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Review literature: (Nigro and MacLennan, 2005) (Hays, 1993).
Definition of Prostate Sarcoma
Sarcoma of the prostate is a rare malignant tumor, which derives from connective tissue cells of the prostate.
Epidemiology of Prostate Sarcoma
Rhabdomyosarcoma has a share of 15% of all pediatric solid tumors. Of these, 20% arise from the urogenital tract, with most frequent localization in the prostate, bladder and paratesticular; rarely uterus and vagina. Peak incidence in the first two years. Leiomyosarcoma is very rare and has its peak incidence in adulthood.
Etiology of Prostate Sarcoma
Li-Fraumeni syndrome: a marked increased sarcoma and carcinoma risk caused by mutation of the p53 suppressor gene.
Half of prostatic leiomyosarcomas arise from pre-existing prostate cancer, especially after irradiation or hormone therapy.
Pathology of Prostate Sarcoma
Most common histological types are rhabdomyosarcoma in children and leiomyosarcoma in adulthood:
- Embryonic rhabdomyosarcoma: the most common type of the genitourinary system. Some show a very good prognosis, especially with spindle cell or botryoid histology.
- Alveolar rhabdomyosarcoma: is more common in the extremities as in the urogenital system, it has a poor prognosis.
- Leiomyosarcoma: the prevailing type in adulthood
- Rarities: angiosarcoma, fibrosarcoma, lymphosarcoma ...
Signs and Symptoms of Prostate Sarcoma
Subvesical obstruction with lower urinary tract symptoms, hematuria, urinary retention, disturbed defecation, abdominal pain and palpable lower abdominal tumor.
Diagnostic Work-Up of Prostatic Sarcoma
- Cystoscopy, in some cases TURB
- TRUS with prostate biopsy
- Computed tomography or better MRI from the abdomen and pelvis
- Chest x-ray
- Bone scan
Treatment of Prostate Sarcoma
Treatment of Prostatic Rhabdomyosarcoma:
Therapy should be carried out within clinical trials to improve treatment of this rare disease. After diagnosis, the patients are stratified to an appropriate study protocol in relation the the tumor stage and risk group. The following factors are considered: tumor location, tumor size, histology, grading, lymph node involvement, metastases, and results of surgical treatment. Study protocolls are available at e.g. Children's Oncology Group (COG), which is the successor of the Intergroup Rhabdomyosarcoma Study Group (IRSG).
The goal of rhabdomyosarcoma treatment is healing and preserving a functional lower urinary tract. A tumor resection is performed when the bladder can be spared (partial cystectomy). Since the most common tumor sites are the trigone and the prostate, primary bladder-sparing surgery is not possible. This group of patients will receive a neoadjuvant treatment with chemotherapy and possibly radiation. The subsequent operation can be performed in a bladder-preserving technique in over half of the cases. Effective chemotherapeutic agents are vincristine, actinomycin D, cyclophosphamide, adriamycin, etoposide and ifosfamide, which are used in various combinations. The role of neoadjuvant radiation is controversial, because the resection of the tumor and reconstruction of the urinary tract becomes more difficult (Filipas et al, 2004). Also controversial is the technique of urinary diversion after cystectomy. Some authors advocate a transient incontinent urinary diversion until the oncological risk can be finally assessed and re-operations are unlikely. Others advocate continent urinary diversion with the primary tumor resection, this should be limited to situations with a good prognosis.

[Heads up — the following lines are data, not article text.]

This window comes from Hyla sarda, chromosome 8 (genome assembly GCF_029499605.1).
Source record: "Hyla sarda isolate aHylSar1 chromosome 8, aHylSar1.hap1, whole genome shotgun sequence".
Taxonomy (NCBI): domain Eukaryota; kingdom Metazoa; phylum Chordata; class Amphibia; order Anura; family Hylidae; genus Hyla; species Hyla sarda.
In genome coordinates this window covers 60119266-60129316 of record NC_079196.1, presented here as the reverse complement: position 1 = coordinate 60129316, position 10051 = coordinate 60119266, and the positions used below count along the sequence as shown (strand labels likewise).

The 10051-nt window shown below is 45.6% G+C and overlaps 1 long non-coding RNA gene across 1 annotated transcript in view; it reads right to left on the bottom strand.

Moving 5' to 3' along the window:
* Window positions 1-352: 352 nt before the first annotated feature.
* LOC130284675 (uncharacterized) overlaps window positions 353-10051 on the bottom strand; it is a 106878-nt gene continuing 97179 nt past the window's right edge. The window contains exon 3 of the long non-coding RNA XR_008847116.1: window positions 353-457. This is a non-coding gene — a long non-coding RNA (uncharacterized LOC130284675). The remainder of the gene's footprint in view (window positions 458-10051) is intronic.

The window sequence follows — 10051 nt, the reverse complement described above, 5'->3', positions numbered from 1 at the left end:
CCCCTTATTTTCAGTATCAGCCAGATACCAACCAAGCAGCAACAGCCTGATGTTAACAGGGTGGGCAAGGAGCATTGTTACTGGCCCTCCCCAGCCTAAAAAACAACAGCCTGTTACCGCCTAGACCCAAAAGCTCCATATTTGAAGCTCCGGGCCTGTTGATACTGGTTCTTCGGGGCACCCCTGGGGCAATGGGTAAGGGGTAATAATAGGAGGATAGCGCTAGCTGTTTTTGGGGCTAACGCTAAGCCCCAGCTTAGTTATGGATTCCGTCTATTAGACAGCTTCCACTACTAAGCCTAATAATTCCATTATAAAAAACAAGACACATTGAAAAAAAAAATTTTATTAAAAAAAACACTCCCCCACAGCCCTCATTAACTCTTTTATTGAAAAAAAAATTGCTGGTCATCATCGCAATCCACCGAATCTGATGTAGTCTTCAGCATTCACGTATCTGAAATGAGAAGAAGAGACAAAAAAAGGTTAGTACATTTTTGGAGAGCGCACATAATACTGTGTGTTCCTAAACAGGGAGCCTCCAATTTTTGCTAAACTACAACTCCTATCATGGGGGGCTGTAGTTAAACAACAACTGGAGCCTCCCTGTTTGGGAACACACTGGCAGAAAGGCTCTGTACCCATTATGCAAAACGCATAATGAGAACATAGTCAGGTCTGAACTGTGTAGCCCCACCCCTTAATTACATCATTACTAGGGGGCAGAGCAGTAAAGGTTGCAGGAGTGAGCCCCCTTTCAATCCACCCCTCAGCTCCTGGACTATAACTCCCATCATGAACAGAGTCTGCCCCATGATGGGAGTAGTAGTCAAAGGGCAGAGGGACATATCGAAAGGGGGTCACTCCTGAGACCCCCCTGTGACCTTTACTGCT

Treatment of Prostatic Leiomyosarcoma:
The prostatic leiomyosarcoma of adults is treated with radical surgery (cystoprostatectomy), followed by adjuvant irradiation and/or chemotherapy.
Prognosis of Prostate Sarcoma
The following clinical factors determine the prognosis: local tumor extension, tumor size, lymph node involvement, distant metastasis and the histological subtype. A goog prognosis (survival) depends critically on the response of neoadjuvant chemotherapy and complete surgical resection. Long-term survival is possible in 50–60% of the cases. In the further course after successful treatment, there is a risk for tumor recurrences, development of contracted bladders after irradiation and complications of urinary diversion.
Long-term survival is possible in 50% of cases.
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- HAYS, D. M.:
- Bladder/prostate rhabdomyosarcoma: results of the multi-institutional
trials of the Intergroup Rhabdomyosarcoma Study.
In: Semin Surg Oncol
9 (1993), Nr. 6, S. 520–3
- Filipas, D.; Fisch, M.; Stein, R.; Gutjahr, P.; Hohenfellner, R. & Thüroff, J. W.
- Rhabdomyosarcoma of the
bladder, prostate or vagina: the role of surgery.
BJU Int, 2004, 93, 125-129.
- NIGRO, K. G. ; MACLENNAN, G. T.:
- Rhabdomyosarcoma of the bladder and prostate.
In: J Urol
173 (2005), Nr. 4, S. 1365
Deutsche Version: Prostatasarkom